Title

The Effect of Food Preservatives on the Voltage Production from Cellular Respiration in Saccharomyces cerevisiae as Measured by a Microbial Fuel Cell

School Name

Spring Valley High School

Grade Level

10th Grade

Presentation Topic

Chemistry

Presentation Type

Non-Mentored

Abstract

Food preservatives have previously been shown to inhibit the ability of cellular respiration in organisms. Microbial fuel cells uses carbon dioxide in combination with a cation exchange membrane and a potassium hexacyanoferrate (III) solution to exhibit a voltage. The purpose of this research was to determine if the food preservatives sodium benzoate and sorbic acid significantly affect the process of cellular respiration in S. cerevisiae. This knowledge may be beneficial for food manufacturers regarding the use of S. cerevisiae during food production and the effect of adding preservatives on food quality. It was hypothesized that if S. cerevisiae were exposed to food preservatives, the voltage potential would decrease significantly compared to a control group exposed to no food preservatives because of their low pH. To complete this experiment, a slurry containing S. cerevisiae and food preservatives was prepared and put into the fuel cell. The voltages produced by the fuel cell were recorded in three 10-day intervals, with data collected once each day. Using a two-way ANOVA, it was found that the results were significant and that sorbic acid and sodium benzoate had a significant effect on the cellular respiration of the S. cerevisiae, as shown by p <0.001, and F=17.45. The hypothesis was supported, and the results seemed to indicate that food preservatives affect cellular respiration by lowering the pH significantly.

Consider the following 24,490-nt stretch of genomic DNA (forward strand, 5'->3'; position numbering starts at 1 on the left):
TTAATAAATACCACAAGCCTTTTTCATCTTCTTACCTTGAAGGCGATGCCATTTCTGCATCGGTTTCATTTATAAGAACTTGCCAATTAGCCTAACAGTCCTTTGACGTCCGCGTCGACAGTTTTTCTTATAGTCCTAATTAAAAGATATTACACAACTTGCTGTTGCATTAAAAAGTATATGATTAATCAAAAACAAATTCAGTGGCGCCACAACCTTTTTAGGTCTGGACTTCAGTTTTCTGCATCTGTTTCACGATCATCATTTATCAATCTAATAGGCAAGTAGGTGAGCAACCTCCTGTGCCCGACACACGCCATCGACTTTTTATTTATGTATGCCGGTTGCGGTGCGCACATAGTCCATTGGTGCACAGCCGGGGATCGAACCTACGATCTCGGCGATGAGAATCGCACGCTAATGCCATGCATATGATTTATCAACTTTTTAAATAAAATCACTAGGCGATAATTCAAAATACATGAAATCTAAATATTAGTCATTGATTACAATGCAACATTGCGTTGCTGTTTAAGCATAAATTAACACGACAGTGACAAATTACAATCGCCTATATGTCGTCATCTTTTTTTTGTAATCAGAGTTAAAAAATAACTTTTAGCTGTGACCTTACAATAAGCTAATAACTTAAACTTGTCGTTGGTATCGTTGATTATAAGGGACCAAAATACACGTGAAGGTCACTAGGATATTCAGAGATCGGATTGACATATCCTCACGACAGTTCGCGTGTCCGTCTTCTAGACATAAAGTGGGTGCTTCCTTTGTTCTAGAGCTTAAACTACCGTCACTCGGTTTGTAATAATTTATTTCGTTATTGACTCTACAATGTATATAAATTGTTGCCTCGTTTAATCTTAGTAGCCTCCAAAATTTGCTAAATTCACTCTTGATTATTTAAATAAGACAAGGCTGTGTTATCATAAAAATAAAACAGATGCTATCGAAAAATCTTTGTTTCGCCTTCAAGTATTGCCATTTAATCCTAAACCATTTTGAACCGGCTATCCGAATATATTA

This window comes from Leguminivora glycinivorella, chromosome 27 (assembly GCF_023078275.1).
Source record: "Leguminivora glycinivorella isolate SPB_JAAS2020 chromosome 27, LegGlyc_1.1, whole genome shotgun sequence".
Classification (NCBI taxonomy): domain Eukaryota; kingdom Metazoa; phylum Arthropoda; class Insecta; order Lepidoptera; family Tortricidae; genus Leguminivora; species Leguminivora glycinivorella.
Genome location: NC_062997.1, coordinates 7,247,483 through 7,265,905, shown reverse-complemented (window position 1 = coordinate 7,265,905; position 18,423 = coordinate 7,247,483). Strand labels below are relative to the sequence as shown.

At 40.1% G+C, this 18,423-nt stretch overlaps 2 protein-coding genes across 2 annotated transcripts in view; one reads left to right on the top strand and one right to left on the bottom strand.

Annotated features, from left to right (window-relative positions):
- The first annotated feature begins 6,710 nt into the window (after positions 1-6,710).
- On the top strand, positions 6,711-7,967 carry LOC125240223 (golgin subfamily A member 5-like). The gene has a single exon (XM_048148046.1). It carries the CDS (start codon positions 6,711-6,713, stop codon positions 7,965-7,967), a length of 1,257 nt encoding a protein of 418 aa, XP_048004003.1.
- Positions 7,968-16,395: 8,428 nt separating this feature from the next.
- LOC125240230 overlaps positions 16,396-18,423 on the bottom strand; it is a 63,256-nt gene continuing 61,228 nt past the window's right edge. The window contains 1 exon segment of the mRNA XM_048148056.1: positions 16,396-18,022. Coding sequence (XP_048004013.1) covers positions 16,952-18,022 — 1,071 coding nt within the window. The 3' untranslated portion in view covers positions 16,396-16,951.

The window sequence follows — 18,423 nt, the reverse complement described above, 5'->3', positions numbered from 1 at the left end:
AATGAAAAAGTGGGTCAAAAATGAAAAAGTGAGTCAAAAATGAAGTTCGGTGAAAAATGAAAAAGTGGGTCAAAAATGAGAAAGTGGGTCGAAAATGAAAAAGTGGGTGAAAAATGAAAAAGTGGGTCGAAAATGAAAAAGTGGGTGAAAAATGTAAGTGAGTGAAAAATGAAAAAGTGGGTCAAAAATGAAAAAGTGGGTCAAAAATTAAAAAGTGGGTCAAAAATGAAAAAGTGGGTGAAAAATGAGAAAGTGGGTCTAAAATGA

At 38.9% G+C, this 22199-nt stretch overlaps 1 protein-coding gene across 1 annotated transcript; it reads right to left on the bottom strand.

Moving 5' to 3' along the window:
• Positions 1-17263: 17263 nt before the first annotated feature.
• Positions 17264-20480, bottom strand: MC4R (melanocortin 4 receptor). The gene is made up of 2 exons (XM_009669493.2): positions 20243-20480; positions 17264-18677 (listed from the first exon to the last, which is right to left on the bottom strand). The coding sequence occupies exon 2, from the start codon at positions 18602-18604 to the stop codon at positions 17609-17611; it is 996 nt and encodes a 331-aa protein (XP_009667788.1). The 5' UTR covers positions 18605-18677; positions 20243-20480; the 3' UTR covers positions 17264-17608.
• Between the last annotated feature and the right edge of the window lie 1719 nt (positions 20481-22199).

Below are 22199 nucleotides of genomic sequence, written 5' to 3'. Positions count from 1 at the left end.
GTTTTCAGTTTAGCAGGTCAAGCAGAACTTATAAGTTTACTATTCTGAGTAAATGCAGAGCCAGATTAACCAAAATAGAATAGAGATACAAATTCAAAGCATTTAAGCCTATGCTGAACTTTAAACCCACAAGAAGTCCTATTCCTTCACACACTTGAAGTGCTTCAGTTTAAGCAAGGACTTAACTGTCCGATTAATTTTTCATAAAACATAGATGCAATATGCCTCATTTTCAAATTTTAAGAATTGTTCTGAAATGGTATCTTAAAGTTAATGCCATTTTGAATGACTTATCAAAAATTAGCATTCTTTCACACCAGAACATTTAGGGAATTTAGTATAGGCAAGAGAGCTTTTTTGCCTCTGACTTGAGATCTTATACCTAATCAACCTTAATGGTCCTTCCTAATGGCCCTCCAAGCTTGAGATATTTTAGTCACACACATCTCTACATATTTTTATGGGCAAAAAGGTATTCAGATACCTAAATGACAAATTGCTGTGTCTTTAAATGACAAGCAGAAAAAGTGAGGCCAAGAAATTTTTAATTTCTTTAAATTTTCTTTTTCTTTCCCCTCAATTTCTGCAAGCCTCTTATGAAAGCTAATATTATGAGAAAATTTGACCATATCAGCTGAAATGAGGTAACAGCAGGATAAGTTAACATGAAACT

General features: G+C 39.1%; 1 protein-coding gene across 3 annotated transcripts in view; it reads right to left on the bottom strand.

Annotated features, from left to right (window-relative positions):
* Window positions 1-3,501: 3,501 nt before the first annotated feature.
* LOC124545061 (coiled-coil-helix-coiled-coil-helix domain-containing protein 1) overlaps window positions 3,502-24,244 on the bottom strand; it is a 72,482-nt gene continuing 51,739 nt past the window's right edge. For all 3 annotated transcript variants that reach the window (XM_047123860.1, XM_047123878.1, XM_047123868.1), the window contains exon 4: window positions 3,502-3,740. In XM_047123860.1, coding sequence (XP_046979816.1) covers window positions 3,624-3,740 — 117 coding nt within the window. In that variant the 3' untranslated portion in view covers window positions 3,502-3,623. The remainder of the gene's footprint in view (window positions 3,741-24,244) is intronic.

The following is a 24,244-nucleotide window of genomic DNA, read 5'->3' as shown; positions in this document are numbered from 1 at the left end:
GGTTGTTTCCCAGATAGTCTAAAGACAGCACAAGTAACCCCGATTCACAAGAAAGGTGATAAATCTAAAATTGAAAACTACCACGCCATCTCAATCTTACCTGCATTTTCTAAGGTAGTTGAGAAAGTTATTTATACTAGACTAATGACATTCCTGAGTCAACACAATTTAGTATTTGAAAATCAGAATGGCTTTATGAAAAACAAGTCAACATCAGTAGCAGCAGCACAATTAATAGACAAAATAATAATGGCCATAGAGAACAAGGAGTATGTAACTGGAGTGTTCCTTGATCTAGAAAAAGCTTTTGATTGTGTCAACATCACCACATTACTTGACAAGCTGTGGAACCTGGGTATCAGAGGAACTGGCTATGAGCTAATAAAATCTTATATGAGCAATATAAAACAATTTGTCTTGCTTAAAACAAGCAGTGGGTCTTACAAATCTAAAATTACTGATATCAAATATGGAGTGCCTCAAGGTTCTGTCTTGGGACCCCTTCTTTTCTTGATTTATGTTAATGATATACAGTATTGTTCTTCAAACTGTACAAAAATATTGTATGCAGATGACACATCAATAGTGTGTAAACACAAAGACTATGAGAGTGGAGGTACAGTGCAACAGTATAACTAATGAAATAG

Location

ECL 115

Start Date

3-25-2023 9:45 AM

Presentation Format

Oral and Written

Group Project

No

COinS
 
Mar 25th, 9:45 AM

The Effect of Food Preservatives on the Voltage Production from Cellular Respiration in Saccharomyces cerevisiae as Measured by a Microbial Fuel Cell

ECL 115

Food preservatives have previously been shown to inhibit the ability of cellular respiration in organisms. Microbial fuel cells uses carbon dioxide in combination with a cation exchange membrane and a potassium hexacyanoferrate (III) solution to exhibit a voltage. The purpose of this research was to determine if the food preservatives sodium benzoate and sorbic acid significantly affect the process of cellular respiration in S. cerevisiae. This knowledge may be beneficial for food manufacturers regarding the use of S. cerevisiae during food production and the effect of adding preservatives on food quality. It was hypothesized that if S. cerevisiae were exposed to food preservatives, the voltage potential would decrease significantly compared to a control group exposed to no food preservatives because of their low pH. To complete this experiment, a slurry containing S. cerevisiae and food preservatives was prepared and put into the fuel cell. The voltages produced by the fuel cell were recorded in three 10-day intervals, with data collected once each day. Using a two-way ANOVA, it was found that the results were significant and that sorbic acid and sodium benzoate had a significant effect on the cellular respiration of the S. cerevisiae, as shown by p <0.001, and F=17.45. The hypothesis was supported, and the results seemed to indicate that food preservatives affect cellular respiration by lowering the pH significantly.